In still further embodiments, (A) is a compound described by formula XX wherein X1 represents an oxygen atom; R2 represents a hydroxyl group or a sulfhydryl group; R10 is selected from the group consisting of methyl, ethyl, iso-propyl, n-propyl, iso-butyl, (S)-sec-butyl, and (R)-sec-butyl; and R* is a bond in a linkage group formed with (L).
In various embodiments, linker (L) is described by formula XXI:
where each of Z1, Z2, Z3, and Z4 is independently selected from O, S, and NR12 (where R12 is hydrogen or an alkyl group); each of Y1 and Y2 is independently selected from carbonyl, thiocarbonyl, sulphonyl, phosphoryl, or similar acid-forming group; o, p, s, t, u, and v are each independently 0 or 1; and R11 is a linear or branched alkyl of 1 to 10 carbon atoms, a linear or branched heteroalkyl of 1 to 10 atoms, a linear or branched alkene of 2 to 10 carbon atoms, a linear or branched alkyne of 2 to 10 carbon atoms, an aromatic residue of 5 to 10 carbon atoms, a cyclic system of 3 to 10 atoms, —(CH2CH2O)qCH2CH2— in which q is 1 to 4, or a chemical bond linking -(Z1)o-(Y1)u-(Z2)s- to -(Z3)t-(Y2)v-(Z4)p-.
In further embodiments, linker (L) is described by any of formulas XXII-XXIV:
wherein the linker is covalently attached to both an oxygen atom of drug (B) and an oxygen atom of (A). Accordingly, linker (L) of formulas XXII-XXIV are attached to a rifamycin derivative (A) and drug (B) via dipyran, ester, or carbamate linkage groups. In these embodiments, R13 represents a linear or branched alkyl of 1 to 10 carbon atoms, a linear or branched heteroalkyl of 1 to 10 atoms, a linear or branched alkene of 2 to 10 carbon atoms, a linear or branched alkyne of 2 to 10 carbon atoms, an aromatic residue of 5 to 10 carbon atoms, a cyclic system of 3 to 10 atoms, —(CH2CH2O)nCH2CH2— in which n is 1 to 4, or a chemical bond linking two nitrogens or two carbonyls.
In further embodiments, (L) has the chemical formula XXV:
is selected from O, S, or NR16
is hydrogen or an alkyl group; R15
is selected from hydrogen, an alkyl, or a heteroalkyl; Y3
is selected from a carbonyl, thiocarbonyl, sulphonyl, phosphoryl, or a similar acid-forming group covalently bound to an oxygen atom of rifamycin derivative (A); w is 0 or 1; R14
is a linear or branched alkyl of 1 to 10 carbon atoms, a linear or branched heteroalkyl of 1 to 10 atoms, a linear or branched alkene of 2 to 10 carbon atoms, a linear or branched alkyne of 2 to 10 carbon atoms, an aromatic residue of 5 to 10 carbon atoms, a cyclic system of 3 to 10 atoms, —(CH2
—, in which n is 1 to 4, or a chemical bond linking —(Y3
and X4 is a hydrazone resulting from the condensation reaction of a drug B containing a hydrazide group and the precursor to linker XXV, in which X4 is the oxygen atom of a ketone or aldehyde group.
In another aspect, the invention features compounds of formulas XXVI-XXXV:
wherein L is a linker described by formulas XXI, XXII, XXIII, XXIV, or XXV and B is selected from one of formulas XXXVI-XLVII:
In formulas XXVI-XLVII, R represents a hydrogen atom, a hydroxyl group or —OR*, R1 is —H, or —C(O)CH3; R2 represents a hydroxyl group or a sulfhydryl group; R10 is selected from the group consisting of methyl, ethyl, iso-propyl, n-propyl, iso-butyl, (S)-sec-butyl, and (R)-sec-butyl; D is a carbonyl, thiocarbonyl, or methylene; E is —NR21, —O—, —S—, —NH—NH—, or —NH—N═; f is 0 or 1; R20 is H or ethyl; R21 is H or alkyl; and R22 is methyl or cyclo-pentyl. R* is a bond in a linkage group formed with (L).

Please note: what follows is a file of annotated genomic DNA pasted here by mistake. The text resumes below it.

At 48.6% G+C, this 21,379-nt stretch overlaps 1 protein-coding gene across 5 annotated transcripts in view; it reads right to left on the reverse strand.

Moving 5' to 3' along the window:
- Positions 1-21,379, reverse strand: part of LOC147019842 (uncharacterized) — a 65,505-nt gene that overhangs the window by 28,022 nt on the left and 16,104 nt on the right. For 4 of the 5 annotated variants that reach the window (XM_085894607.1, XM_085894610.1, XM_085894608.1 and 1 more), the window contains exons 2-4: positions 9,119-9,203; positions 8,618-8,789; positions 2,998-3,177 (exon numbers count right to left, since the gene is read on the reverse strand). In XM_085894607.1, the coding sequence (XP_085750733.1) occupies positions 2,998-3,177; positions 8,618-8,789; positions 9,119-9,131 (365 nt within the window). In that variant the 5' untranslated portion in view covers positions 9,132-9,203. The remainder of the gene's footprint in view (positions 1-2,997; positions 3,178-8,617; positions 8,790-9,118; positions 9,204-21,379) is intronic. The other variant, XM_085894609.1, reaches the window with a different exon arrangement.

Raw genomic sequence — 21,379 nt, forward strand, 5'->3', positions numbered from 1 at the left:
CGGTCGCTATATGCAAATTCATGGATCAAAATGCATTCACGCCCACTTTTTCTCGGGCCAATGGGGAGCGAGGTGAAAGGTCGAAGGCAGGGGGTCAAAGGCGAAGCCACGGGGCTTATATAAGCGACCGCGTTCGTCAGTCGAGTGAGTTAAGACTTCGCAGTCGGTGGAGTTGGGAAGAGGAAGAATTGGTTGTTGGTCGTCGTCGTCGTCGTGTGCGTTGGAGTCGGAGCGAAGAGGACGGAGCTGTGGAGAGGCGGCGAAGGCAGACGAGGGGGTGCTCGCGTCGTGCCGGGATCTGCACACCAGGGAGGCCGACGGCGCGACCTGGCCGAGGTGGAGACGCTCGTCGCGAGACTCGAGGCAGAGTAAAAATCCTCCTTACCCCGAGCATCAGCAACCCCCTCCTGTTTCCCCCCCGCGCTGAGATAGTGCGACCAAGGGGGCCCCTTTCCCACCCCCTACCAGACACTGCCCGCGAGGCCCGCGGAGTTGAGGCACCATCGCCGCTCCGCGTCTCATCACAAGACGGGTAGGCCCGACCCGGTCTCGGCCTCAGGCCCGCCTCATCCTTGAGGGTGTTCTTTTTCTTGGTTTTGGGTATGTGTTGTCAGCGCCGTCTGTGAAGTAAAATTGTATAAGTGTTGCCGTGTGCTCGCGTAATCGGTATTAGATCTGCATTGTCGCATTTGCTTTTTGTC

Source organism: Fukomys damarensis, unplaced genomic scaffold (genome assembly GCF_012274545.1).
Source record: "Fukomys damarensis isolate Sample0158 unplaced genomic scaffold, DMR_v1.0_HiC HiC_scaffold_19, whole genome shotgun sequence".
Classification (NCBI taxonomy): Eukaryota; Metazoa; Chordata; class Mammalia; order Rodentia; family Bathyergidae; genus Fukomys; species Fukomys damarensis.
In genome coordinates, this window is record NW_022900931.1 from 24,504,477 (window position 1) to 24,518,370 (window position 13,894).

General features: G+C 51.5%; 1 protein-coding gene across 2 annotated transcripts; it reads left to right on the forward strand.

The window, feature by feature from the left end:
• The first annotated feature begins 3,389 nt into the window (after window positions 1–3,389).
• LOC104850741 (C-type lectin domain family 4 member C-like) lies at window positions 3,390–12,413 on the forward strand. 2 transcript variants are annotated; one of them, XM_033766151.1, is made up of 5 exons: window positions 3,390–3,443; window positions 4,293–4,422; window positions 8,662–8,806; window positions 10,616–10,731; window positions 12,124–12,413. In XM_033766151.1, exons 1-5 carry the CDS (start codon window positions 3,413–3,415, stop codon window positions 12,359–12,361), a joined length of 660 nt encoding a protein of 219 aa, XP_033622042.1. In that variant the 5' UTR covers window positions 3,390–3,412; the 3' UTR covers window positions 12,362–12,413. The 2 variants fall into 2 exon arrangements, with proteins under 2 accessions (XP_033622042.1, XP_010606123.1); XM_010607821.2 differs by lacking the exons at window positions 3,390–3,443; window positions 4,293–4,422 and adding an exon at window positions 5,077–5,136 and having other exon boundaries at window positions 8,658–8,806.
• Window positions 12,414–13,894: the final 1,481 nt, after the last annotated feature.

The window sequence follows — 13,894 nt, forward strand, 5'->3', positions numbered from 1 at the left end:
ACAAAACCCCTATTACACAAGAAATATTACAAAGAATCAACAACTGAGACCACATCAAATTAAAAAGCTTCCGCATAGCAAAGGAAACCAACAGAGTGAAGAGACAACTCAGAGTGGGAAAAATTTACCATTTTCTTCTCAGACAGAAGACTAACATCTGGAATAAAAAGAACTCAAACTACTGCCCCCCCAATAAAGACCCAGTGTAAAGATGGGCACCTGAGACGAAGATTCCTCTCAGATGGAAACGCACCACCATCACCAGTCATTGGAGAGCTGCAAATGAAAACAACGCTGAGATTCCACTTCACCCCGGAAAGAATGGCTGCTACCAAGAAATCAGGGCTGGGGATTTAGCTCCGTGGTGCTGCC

In another aspect, the invention features compounds of formulas LXVI.
wherein R represents a hydrogen atom or a hydroxyl group. R1 represents a hydrogen atom or an acetyl group. R10 represents a hydrogen atom, an alkyl group having 1 to 6 carbon atoms, or —(CH2)nX3 in which n represents an integer between 1 and 4. X3 represents an alkoxy group having 1 to 3 carbon atoms, a vinyl group, or an ethynyl group. (L) is a linker and (B) is a therapeutic drug.
In particular embodiments, linker (L) is a chemical bond linking an oxygen atom of a rifamycin derivative of formulas XXVI-XXXV to a carbonyl or thiocarbonyl moiety present in drug B, such that the linkage group is an ester or thioester.
In another aspect, the invention features a method of preventing, stabilizing, or inhibiting the growth of microbes, or killing microbes. The method includes contacting microbes or a site susceptible to microbial growth with one or more compounds of the invention in amounts sufficient to prevent, stabilize, or inhibit the growth of the microbes, or kill the microbes.
In one embodiment of the above aspect, the step of contacting microbes or a site susceptible to microbial growth with the compound includes administering to a mammal the compound in an amount sufficient to treat, stabilize, or prevent the microbial infection.
The microbial infection to be treated or prevented by the compound of the invention can be an infection by a bacterium, such as Acinetobacter calcoaceticus, A. haemolyticus, Aeromonas hydrophilia, Bacteroides fragilis, B. distasonis, Bacteroides 3452A homology group, B. vulgatus, B. ovalus, B. thetaiotaomicron, B. uniformis, B. eggerthii, B. splanchnicus, Branhamella catarrhalis, Campylobacter fetus, C. jejuni, C. coli, Citrobacter freundii, Clostridium difficile, C. diphtheriae, C. ulcerans, C. accolens, C. afermentans, C. amycolatum, C. argentorense, C. auris, C. bovis, C. confusum, C. coyleae, C. durum, C. falsenii, C. glucuronolyticum, C. imitans, C. jeikeium, C. kutscheri, C. kroppenstedtii, C. lipophilum, C. macginleyi, C. matruchoti, C. mucifaciens, C. pilosum, C. propinquum, C. renale, C. riegelii, C. sanguinis, C. singulare, C. striatum, C. sundsvallense, C. thomssenii, C. urealyticum, C. xerosis, Enterobacter cloacae, E. aerogenes, Enterococcus avium, E. casseliflavus, E. cecorum, E. dispar, E. durans, E. faecalis, E. faecium, E. flavescens, E. gallinarum, E. hirae, E. malodoratus, E. mundtii, E. pseudoavium, E. raffinosus, E. solitarius, Francisella tularensis, Gardnerella vaginalis, Helicobacter pylori, Kingella dentrificans, K. kingae, K. oralis, Klebsiella pneumoniae, K. oxytoca, Moraxella catarrhalis, M. atlantae, M. lacunata, M. nonliquefaciens, M. osloensis, M. phenylpyruvica, Morganella morganii, Parachlamydia acanthamoebae, Pasteurella multocida, P. haemolytica, Proteus mirabilis, Proteus vulgaris, Providencia alcalifaciens, P. rettgeri, P. stuartii, Serratia marcescens, Simkania negevensis, Streptococcus pneumoniae, S. agalactiae, S. pyogenes, Treponema pallidum, Vibrio cholerae, and V. parahaemolyticus. Accordingly, the invention features a method of treating infections by the bacteria above, among others.